News & Current Affairs
Former New Zealand Prime Minister, Jacinda Ardern, Named Dame
Jacinda Ardern, the former prime minister of New Zealand who resigned earlier this year, has been given one of the greatest honours the country has to offer: the title of dame.
Ardern was one of 182 people honoured for their achievements to New Zealand on Monday, marking the King's Birthday, when Prime Minister Chris Hipkins made the announcement.
Hipkins said in a statement that Ardern was honoured because she "served as Prime Minister from 2017 to 2023, during some of the greatest challenges our country has faced in modern times."
"Leading New Zealand’s response to the 2019 terrorist attacks and to the Covid-19 pandemic represented periods of intense challenge for our 40th Prime Minister, during which time I saw first hand that her commitment to New Zealand remained absolute.”
Ardern's predecessor as party leader, Hipkins, is also a member of the Labour Party.
Ardern is now a Dame Grand Companion of the New Zealand Order of Merit as a result of the modification. Established in 1996, the Order of Merit recognises and honours "meritorious service to the Crown and the nation" and "eminence, talents, contributions, or other merits" in any subject.
Ardern, speaking to CNN's New Zealand affiliate RNZ, described herself as "incredibly humbled" by the award.
“I was in two minds about accepting this acknowledgement,” she said. “So many of the things we went through as a nation over the last five years were about all of us rather than one individual.”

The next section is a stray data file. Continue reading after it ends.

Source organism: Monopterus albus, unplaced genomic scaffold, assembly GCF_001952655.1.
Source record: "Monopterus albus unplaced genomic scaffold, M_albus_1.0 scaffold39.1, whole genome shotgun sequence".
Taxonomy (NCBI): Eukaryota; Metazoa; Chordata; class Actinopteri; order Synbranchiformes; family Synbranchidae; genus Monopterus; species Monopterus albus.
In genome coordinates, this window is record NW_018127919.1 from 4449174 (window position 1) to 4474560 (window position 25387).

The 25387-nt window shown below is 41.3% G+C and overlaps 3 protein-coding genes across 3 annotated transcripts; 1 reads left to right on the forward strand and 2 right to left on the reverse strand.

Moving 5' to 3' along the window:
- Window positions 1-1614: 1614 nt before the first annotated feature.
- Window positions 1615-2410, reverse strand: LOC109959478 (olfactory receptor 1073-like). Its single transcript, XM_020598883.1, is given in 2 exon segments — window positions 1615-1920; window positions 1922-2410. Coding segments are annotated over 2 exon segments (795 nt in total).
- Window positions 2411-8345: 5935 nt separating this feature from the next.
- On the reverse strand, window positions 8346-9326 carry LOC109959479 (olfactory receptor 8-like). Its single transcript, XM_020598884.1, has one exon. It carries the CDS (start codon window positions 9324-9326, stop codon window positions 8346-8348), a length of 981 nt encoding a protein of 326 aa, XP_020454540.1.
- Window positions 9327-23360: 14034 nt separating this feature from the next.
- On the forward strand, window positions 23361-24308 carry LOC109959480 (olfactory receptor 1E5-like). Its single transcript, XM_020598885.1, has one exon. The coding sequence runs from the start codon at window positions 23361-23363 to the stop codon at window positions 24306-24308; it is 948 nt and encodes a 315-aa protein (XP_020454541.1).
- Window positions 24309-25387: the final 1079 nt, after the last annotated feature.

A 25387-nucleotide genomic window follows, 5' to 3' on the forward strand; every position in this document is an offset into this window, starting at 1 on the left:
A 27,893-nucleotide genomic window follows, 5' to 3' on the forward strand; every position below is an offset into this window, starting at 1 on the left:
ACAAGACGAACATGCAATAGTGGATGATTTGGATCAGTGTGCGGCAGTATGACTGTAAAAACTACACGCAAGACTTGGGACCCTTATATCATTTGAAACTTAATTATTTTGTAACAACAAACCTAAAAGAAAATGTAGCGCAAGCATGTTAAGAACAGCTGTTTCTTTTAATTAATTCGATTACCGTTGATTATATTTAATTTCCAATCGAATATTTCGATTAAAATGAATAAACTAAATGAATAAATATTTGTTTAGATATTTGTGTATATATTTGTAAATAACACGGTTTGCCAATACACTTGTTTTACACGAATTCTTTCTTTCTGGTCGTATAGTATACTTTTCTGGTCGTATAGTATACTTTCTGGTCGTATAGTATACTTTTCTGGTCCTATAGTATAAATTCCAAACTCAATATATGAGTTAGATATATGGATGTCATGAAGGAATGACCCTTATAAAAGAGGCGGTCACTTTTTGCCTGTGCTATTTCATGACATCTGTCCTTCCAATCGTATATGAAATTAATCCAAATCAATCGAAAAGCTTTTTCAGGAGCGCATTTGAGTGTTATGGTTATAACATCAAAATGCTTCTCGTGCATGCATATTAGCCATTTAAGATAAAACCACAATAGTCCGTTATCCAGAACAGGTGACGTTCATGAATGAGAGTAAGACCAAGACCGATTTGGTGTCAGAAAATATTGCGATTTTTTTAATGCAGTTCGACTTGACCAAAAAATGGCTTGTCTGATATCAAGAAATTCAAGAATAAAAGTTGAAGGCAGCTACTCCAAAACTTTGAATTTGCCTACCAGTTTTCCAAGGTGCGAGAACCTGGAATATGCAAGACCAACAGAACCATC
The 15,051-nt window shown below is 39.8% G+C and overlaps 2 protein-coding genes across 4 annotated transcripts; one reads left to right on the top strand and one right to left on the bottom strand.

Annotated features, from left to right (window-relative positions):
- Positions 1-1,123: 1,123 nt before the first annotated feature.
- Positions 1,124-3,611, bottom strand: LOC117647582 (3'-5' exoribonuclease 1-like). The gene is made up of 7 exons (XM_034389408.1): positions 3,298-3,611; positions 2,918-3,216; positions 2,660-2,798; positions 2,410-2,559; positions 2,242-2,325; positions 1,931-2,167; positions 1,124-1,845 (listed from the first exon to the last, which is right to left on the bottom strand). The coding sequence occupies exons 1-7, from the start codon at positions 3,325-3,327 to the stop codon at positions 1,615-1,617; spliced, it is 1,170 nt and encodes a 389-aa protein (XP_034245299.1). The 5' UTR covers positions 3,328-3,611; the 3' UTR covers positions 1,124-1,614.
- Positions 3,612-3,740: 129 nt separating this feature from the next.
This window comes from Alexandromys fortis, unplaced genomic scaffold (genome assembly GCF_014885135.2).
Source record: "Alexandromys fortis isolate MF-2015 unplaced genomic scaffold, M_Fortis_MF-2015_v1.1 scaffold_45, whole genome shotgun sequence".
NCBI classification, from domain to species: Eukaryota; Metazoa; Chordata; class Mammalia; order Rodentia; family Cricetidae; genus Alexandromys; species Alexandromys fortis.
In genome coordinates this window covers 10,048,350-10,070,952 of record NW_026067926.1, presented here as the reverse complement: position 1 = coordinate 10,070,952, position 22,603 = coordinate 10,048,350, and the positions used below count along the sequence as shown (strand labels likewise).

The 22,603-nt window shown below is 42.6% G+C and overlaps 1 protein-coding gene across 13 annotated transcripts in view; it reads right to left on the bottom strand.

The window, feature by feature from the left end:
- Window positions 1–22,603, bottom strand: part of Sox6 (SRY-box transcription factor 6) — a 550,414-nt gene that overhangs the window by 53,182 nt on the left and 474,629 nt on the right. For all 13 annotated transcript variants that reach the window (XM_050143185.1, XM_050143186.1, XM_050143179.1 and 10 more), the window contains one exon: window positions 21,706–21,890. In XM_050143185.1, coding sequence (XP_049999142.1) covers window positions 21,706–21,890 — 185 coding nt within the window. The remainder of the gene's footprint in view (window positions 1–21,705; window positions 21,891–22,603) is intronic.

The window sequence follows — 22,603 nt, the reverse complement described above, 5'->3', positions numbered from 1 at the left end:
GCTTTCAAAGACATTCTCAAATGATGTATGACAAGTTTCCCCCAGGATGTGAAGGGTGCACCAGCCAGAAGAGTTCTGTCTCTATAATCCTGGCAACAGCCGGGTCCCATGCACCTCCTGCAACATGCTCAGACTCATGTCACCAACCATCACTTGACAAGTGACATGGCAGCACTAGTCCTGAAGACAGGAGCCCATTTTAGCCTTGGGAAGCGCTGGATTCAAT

“But I have heard that said by so many Kiwis who I encouraged to accept an honour over the years. And so for me this is a way to say thank you – to my family, to my colleagues, and to the people who supported me to take on the most challenging and rewarding role of my life.”
Ardern became New Zealand's third female leader and one of the world's youngest leaders when she took office in 2017, at the age of 37. Within a year of taking office, she became the second world leader to have a child while in power.
The terrorist assault in Christchurch, the fatal volcanic explosion, and the pandemic all occurred during her term in power.
As a result of her compassion while guiding New Zealand through these difficulties and her decision to bring her infant daughter to the United Nations General Assembly, she rose fast to become a progressive global icon.
The rising cost of living, housing shortages, and economic worry all contributed to a decline in her popularity at home. And she was threatened during violent anti-lockdown rallies in the nation's capital of Wellington.
When Ardern unexpectedly resigned as prime minister in January, saying she lacked the energy to run for office again, she was met with waves of applause and kind farewells from other world leaders and her many foreign supporters.
Since leaving politics in April, Ardern has become New Zealand's Special Envoy for the Christchurch Call and trustee of Prince William's Earthshot Prize.
The Harvard Kennedy School is the university's school of public policy and government, and in April she announced she would be attending Harvard this autumn to finish two fellowships there. She will miss the New Zealand general election by a semester, but she plans to return after completing her fellowships.